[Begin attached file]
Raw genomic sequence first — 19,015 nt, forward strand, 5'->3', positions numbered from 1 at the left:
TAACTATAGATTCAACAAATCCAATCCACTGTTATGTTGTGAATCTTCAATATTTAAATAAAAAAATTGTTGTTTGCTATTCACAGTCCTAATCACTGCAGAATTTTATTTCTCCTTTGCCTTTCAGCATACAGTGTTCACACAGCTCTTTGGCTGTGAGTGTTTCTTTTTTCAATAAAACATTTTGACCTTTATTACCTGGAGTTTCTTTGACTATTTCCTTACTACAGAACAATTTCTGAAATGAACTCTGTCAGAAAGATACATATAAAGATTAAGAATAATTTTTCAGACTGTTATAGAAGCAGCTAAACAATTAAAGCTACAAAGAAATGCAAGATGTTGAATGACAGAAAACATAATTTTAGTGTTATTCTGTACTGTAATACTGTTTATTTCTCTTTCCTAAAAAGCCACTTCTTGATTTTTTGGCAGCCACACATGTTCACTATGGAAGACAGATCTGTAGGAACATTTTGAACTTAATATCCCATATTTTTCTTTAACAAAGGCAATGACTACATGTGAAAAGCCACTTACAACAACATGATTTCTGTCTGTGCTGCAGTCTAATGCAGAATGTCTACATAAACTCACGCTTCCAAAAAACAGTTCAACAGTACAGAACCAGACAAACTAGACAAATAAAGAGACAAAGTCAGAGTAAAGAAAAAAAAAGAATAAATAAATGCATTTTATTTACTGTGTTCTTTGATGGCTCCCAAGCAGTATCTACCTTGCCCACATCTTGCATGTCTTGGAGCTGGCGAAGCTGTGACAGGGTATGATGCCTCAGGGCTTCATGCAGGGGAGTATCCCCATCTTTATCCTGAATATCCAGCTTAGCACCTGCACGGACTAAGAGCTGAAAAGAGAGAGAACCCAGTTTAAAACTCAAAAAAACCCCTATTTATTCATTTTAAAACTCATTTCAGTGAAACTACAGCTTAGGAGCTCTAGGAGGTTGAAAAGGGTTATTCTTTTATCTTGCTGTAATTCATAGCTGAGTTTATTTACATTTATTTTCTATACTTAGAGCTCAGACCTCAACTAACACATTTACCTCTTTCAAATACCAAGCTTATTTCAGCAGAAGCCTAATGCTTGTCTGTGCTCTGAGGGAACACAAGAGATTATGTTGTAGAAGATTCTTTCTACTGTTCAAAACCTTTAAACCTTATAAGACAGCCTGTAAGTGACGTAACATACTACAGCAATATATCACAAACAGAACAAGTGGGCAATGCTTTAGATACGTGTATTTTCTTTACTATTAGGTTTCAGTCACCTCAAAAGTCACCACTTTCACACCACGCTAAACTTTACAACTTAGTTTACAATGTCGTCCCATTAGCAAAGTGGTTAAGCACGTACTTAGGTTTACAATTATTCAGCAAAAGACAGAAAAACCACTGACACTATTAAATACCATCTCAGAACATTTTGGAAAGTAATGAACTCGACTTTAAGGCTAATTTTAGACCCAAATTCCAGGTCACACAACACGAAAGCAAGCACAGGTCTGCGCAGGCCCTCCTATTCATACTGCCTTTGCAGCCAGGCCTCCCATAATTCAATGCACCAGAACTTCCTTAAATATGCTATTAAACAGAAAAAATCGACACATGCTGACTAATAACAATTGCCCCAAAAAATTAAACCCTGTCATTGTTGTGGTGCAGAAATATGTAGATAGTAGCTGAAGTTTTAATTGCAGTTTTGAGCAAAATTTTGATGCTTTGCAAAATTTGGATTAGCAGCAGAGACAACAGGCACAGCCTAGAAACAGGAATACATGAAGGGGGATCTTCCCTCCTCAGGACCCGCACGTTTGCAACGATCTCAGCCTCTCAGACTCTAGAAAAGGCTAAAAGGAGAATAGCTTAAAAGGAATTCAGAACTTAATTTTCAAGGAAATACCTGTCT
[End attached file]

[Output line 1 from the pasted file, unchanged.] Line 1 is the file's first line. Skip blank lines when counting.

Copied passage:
Raw genomic sequence first — 19,015 nt, forward strand, 5'->3', positions numbered from 1 at the left: